Our Place in the Story
Please join us as we revisit Good Friday Worship Service 2021 at Calvary. That night, we read from the passion narrative in Mark’s Gospel and participated in a liturgy of wrapping the cross.
Then the soldiers led him into the courtyard of the palace (that is, the governor’s headquarters); and they called together the whole cohort. And they clothed him in a purple cloak; and after twisting some thorns into a crown, they put it on him. And they began saluting him, “Hail, King of the Jews!” They struck his head with a reed, spat upon him, and knelt down in homage to him. After mocking him, they stripped him of the purple cloak and put his own clothes on him. Then they led him out to crucify him.
My God, my God, why have you forsaken me?
Why are you so far from helping me, from the words of my groaning?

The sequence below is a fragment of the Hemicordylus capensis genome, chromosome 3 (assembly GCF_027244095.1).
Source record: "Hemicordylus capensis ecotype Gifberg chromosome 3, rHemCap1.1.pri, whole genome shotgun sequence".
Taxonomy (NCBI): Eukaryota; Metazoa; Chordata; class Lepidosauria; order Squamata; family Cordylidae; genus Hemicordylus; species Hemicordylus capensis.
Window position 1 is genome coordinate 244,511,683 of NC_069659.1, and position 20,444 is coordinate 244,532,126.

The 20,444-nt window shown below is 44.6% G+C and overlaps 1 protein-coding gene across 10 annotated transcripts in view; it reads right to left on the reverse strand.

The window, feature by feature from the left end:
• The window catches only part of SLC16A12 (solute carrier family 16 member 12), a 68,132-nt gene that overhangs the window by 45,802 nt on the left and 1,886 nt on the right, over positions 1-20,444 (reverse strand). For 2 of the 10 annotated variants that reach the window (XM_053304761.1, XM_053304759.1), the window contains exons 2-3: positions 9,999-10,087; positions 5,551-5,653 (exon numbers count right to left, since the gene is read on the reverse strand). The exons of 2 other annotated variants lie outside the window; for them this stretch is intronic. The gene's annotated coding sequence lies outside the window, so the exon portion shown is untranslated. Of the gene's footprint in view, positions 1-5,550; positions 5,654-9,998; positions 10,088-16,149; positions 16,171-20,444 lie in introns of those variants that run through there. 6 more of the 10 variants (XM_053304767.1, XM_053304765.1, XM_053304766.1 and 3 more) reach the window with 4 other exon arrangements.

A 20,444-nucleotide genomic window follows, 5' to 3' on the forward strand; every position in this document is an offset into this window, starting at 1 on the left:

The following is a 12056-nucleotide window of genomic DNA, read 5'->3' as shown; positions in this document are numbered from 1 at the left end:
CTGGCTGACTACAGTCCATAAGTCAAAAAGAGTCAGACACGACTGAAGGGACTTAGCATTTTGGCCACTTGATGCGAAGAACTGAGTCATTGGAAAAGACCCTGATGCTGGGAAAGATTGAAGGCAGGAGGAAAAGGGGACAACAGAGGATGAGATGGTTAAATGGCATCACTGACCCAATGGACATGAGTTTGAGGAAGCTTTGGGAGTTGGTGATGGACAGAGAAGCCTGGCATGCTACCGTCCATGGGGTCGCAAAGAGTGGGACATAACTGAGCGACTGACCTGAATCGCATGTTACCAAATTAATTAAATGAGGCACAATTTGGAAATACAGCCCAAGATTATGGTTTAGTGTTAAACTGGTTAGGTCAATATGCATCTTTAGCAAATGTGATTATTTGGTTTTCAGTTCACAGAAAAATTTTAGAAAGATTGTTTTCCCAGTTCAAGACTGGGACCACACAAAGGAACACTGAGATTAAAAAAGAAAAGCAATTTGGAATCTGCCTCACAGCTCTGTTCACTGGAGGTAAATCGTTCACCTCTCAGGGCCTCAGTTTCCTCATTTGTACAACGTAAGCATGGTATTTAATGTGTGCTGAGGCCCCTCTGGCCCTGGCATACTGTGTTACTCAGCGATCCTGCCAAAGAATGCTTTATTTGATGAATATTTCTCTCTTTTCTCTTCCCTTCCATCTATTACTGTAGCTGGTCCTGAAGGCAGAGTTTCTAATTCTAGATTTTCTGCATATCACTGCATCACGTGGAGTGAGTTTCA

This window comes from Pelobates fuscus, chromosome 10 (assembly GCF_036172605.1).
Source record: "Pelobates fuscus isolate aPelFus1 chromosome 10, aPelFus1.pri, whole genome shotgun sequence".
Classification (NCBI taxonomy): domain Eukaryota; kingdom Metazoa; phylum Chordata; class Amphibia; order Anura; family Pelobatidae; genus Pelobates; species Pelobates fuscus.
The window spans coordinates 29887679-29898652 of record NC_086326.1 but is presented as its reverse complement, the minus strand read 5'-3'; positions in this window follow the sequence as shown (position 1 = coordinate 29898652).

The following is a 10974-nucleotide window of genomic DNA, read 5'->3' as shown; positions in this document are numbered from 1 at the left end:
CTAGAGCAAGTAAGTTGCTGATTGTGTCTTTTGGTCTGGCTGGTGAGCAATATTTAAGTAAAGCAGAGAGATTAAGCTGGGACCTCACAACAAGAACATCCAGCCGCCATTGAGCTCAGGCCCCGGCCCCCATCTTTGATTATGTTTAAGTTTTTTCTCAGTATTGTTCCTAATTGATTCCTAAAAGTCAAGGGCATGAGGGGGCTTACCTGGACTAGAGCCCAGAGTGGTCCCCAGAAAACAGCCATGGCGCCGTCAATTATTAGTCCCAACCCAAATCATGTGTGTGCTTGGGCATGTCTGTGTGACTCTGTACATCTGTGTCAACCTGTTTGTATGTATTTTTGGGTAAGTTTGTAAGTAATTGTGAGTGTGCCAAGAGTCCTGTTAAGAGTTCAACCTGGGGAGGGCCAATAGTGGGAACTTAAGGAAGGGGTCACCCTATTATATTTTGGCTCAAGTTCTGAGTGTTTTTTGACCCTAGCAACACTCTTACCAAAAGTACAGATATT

O my God, I cry by day, but you do not answer;
and by night, but find no rest.
Yet you are holy,
enthroned on the praises of Israel.
In you our ancestors trusted;
they trusted, and you delivered them.
To you they cried, and were saved;
in you they trusted, and were not put to shame.
They compelled a passer-by, who was coming in from the country, to carry his cross; it was Simon of Cyrene, the father of Alexander and Rufus. Then they brought Jesus to the place called Golgotha (which means the place of a skull). And they offered him wine mixed with myrrh; but he did not take it. And they crucified him, and divided his clothes among them, casting lots to decide what each should take.
I am poured out like water,
and all my bones are out of joint;
my heart is like wax;
it is melted within my breast;
my mouth is dried up like a potsherd,
and my tongue sticks to my jaws;
you lay me in the dust of death.
For dogs are all around me;
a company of evildoers encircles me.
My hands and feet have shriveled;
I can count all my bones.
They stare and gloat over me;
they divide my clothes among themselves,
and for my clothing they cast lots.